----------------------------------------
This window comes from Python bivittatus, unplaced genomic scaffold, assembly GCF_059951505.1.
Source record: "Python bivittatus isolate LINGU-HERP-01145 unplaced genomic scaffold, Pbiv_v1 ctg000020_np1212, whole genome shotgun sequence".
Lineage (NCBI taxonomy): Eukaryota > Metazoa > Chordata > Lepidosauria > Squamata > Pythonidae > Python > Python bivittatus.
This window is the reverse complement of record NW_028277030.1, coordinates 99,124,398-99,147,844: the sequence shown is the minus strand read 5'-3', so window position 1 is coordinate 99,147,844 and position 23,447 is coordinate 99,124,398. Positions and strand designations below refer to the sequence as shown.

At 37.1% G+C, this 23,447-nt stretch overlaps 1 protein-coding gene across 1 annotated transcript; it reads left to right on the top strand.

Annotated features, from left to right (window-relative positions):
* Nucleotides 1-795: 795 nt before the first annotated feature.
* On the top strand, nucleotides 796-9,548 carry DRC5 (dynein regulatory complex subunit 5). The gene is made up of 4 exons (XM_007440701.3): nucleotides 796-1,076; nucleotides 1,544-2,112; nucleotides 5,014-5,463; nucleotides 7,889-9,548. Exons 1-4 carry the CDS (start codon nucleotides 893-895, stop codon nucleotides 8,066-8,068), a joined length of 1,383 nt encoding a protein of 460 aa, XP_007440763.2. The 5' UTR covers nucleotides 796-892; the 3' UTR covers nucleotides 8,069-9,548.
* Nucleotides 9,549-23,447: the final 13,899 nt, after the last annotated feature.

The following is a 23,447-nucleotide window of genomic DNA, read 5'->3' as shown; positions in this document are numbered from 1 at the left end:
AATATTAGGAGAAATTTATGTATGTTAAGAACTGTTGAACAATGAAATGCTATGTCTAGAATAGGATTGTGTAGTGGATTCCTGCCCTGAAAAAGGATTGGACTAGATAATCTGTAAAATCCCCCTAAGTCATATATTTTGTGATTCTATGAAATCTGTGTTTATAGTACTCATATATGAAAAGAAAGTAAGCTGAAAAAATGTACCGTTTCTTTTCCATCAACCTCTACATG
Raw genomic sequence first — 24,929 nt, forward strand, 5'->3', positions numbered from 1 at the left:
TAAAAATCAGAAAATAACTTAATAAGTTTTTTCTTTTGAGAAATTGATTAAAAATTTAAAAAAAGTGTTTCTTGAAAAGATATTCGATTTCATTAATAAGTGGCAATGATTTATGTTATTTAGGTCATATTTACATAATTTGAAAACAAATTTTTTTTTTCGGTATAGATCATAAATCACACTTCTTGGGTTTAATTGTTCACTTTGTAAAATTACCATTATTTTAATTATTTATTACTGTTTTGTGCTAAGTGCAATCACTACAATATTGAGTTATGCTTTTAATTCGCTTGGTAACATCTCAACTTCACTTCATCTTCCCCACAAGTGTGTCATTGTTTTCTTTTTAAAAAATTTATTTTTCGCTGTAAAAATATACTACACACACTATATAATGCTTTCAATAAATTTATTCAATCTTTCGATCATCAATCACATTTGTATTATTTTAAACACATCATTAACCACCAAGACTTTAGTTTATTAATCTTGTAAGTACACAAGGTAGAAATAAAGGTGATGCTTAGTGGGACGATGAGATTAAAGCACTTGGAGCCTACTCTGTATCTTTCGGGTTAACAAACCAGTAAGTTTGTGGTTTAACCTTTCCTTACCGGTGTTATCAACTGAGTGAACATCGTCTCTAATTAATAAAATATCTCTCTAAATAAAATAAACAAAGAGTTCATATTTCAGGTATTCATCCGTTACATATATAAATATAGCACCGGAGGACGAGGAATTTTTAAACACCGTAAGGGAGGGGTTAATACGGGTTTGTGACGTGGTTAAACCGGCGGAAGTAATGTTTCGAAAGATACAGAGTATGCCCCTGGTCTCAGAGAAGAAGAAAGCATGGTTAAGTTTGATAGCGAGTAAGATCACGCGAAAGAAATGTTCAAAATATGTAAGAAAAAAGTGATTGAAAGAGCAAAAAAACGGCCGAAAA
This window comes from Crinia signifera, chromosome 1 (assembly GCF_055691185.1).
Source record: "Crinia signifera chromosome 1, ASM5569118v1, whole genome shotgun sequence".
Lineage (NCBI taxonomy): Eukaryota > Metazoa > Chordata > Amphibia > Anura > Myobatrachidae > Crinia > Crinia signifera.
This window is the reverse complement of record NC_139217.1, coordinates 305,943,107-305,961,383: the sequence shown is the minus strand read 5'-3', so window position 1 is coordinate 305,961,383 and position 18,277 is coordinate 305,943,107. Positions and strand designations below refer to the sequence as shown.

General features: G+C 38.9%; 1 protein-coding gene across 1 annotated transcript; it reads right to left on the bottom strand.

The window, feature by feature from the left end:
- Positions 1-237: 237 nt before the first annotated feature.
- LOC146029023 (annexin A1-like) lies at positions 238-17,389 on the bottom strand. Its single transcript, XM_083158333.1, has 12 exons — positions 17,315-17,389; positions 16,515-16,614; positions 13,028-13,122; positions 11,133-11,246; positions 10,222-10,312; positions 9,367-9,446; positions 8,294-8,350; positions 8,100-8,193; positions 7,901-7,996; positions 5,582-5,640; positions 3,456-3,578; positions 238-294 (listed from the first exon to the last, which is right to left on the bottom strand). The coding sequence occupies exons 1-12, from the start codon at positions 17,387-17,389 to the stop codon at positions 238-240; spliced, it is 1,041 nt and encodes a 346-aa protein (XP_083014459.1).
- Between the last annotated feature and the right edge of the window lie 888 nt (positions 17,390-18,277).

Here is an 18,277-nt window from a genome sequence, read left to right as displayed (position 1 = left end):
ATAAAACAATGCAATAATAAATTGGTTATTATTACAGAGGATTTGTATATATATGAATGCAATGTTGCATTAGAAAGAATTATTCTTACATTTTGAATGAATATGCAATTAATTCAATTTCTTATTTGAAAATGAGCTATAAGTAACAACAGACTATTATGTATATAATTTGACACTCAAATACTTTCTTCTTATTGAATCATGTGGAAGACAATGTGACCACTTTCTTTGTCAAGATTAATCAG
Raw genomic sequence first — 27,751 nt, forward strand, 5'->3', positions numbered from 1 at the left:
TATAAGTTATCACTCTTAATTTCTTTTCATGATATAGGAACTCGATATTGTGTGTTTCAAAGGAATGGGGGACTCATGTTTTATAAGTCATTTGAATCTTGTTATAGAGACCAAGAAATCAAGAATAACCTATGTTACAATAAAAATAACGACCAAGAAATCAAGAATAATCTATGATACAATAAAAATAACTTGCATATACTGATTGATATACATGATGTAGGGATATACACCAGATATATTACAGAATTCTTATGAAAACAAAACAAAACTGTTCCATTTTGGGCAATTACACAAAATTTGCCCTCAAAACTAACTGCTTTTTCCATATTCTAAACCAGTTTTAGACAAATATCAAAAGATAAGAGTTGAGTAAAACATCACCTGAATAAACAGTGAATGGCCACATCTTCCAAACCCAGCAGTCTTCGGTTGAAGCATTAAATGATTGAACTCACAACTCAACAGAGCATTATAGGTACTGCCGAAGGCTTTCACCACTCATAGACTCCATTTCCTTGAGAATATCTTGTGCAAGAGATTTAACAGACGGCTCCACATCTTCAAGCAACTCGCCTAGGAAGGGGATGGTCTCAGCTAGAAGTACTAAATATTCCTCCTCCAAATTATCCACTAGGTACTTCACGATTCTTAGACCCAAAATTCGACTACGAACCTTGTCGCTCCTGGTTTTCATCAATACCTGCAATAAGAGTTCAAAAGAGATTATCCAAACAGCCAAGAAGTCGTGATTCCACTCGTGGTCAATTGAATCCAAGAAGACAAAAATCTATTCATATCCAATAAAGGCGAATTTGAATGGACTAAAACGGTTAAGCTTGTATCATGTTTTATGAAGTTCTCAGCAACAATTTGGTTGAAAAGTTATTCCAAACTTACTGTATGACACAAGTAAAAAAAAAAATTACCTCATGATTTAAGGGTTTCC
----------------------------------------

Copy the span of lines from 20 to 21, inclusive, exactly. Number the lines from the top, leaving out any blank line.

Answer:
- Positions 1-237: 237 nt before the first annotated feature.
- LOC146029023 (annexin A1-like) lies at positions 238-17,389 on the bottom strand. Its single transcript, XM_083158333.1, has 12 exons — positions 17,315-17,389; positions 16,515-16,614; positions 13,028-13,122; positions 11,133-11,246; positions 10,222-10,312; positions 9,367-9,446; positions 8,294-8,350; positions 8,100-8,193; positions 7,901-7,996; positions 5,582-5,640; positions 3,456-3,578; positions 238-294 (listed from the first exon to the last, which is right to left on the bottom strand). The coding sequence occupies exons 1-12, from the start codon at positions 17,387-17,389 to the stop codon at positions 238-240; spliced, it is 1,041 nt and encodes a 346-aa protein (XP_083014459.1).